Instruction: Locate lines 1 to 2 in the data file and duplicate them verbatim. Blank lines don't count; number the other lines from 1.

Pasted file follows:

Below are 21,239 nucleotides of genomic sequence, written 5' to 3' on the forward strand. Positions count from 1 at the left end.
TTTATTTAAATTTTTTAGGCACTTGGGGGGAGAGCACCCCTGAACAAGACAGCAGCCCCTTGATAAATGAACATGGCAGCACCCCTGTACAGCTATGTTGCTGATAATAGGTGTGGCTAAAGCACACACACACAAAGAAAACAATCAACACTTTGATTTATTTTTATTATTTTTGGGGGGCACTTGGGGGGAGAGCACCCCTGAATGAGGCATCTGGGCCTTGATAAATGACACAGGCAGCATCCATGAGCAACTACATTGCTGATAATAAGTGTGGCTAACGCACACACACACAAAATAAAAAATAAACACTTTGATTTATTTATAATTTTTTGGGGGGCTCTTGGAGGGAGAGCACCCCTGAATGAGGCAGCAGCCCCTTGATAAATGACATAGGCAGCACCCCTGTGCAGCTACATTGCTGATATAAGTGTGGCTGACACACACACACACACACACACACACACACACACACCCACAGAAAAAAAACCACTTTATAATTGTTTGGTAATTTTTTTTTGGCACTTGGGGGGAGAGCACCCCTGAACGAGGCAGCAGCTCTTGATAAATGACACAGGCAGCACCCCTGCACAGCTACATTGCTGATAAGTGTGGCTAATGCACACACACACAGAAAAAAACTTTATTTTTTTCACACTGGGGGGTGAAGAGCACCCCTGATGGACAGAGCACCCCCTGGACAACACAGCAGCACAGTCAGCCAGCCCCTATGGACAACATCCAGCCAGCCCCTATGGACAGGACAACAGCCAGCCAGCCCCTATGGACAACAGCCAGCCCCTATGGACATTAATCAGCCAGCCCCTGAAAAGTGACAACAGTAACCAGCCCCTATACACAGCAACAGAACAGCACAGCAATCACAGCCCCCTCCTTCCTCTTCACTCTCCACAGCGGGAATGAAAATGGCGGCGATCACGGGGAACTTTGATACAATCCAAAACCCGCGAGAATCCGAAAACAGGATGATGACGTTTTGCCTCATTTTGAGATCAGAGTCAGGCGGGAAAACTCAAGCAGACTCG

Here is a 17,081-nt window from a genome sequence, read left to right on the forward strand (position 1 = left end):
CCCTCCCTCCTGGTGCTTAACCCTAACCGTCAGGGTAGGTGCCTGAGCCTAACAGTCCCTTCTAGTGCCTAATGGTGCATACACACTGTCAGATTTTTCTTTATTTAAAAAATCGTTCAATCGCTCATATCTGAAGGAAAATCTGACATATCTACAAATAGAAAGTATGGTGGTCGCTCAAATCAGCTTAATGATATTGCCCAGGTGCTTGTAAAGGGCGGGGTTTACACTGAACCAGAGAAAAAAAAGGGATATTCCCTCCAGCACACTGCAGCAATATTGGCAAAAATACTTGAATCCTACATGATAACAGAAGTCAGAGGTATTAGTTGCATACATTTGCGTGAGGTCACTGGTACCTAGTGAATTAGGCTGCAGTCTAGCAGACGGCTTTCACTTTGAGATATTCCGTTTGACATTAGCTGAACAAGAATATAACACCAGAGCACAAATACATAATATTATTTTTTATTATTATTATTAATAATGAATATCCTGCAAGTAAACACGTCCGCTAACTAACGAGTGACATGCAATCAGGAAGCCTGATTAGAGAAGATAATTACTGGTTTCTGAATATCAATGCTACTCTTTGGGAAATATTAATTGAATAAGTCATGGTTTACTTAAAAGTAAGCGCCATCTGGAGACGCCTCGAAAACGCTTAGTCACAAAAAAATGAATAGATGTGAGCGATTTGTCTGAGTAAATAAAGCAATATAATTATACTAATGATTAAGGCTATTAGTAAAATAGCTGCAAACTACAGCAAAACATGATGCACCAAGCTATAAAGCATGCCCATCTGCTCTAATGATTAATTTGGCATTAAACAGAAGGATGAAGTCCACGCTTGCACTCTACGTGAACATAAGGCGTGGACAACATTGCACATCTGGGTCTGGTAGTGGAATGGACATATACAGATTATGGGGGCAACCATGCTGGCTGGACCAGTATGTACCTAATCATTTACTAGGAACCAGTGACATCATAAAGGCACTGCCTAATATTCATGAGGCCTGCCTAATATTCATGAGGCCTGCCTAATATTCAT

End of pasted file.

Below are 21,239 nucleotides of genomic sequence, written 5' to 3' on the forward strand. Positions count from 1 at the left end.
TTTATTTAAATTTTTTAGGCACTTGGGGGGAGAGCACCCCTGAACAAGACAGCAGCCCCTTGATAAATGAACATGGCAGCACCCCTGTACAGCTATGTTGCTGATAATAGGTGTGGCTAAAGCACACACACACAAAGAAAACAATCAACACTTTGATTTATTTTTATTATTTTTGGGGGGCACTTGGGGGGAGAGCACCCCTGAATGAGGCATCTGGGCCTTGATAAATGACACAGGCAGCATCCATGAGCAACTACATTGCTGATAATAAGTGTGGCTAACGCACACACACACAAAATAAAAAATAAACACTTTGATTTATTTATAATTTTTTGGGGGGCTCTTGGAGGGAGAGCACCCCTGAATGAGGCAGCAGCCCCTTGATAAATGACATAGGCAGCACCCCTGTGCAGCTACATTGCTGATATAAGTGTGGCTGACACACACACACACACACACACACACACACACACACCCACAGAAAAAAAACCACTTTATAATTGTTTGGTAATTTTTTTTTGGCACTTGGGGGGAGAGCACCCCTGAACGAGGCAGCAGCTCTTGATAAATGACACAGGCAGCACCCCTGCACAGCTACATTGCTGATAAGTGTGGCTAATGCACACACACACAGAAAAAAACTTTATTTTTTTCACACTGGGGGGTGAAGAGCACCCCTGATGGACAGAGCACCCCCTGGACAACACAGCAGCACAGTCAGCCAGCCCCTATGGACAACATCCAGCCAGCCCCTATGGACAGGACAACAGCCAGCCAGCCCCTATGGACAACAGCCAGCCCCTATGGACATTAATCAGCCAGCCCCTGAAAAGTGACAACAGTAACCAGCCCCTATACACAGCAACAGAACAGCACAGCAATCACAGCCCCCTCCTTCCTCTTCACTCTCCACAGCGGGAATGAAAATGGCGGCGATCACGGGGAACTTTGATACAATCCAAAACCCGCGAGAATCCGAAAACAGGATGATGACGTTTTGCCTCATTTTGAGATCAGAGTCAGGCGGGAAAACTCAAGCAGACTCG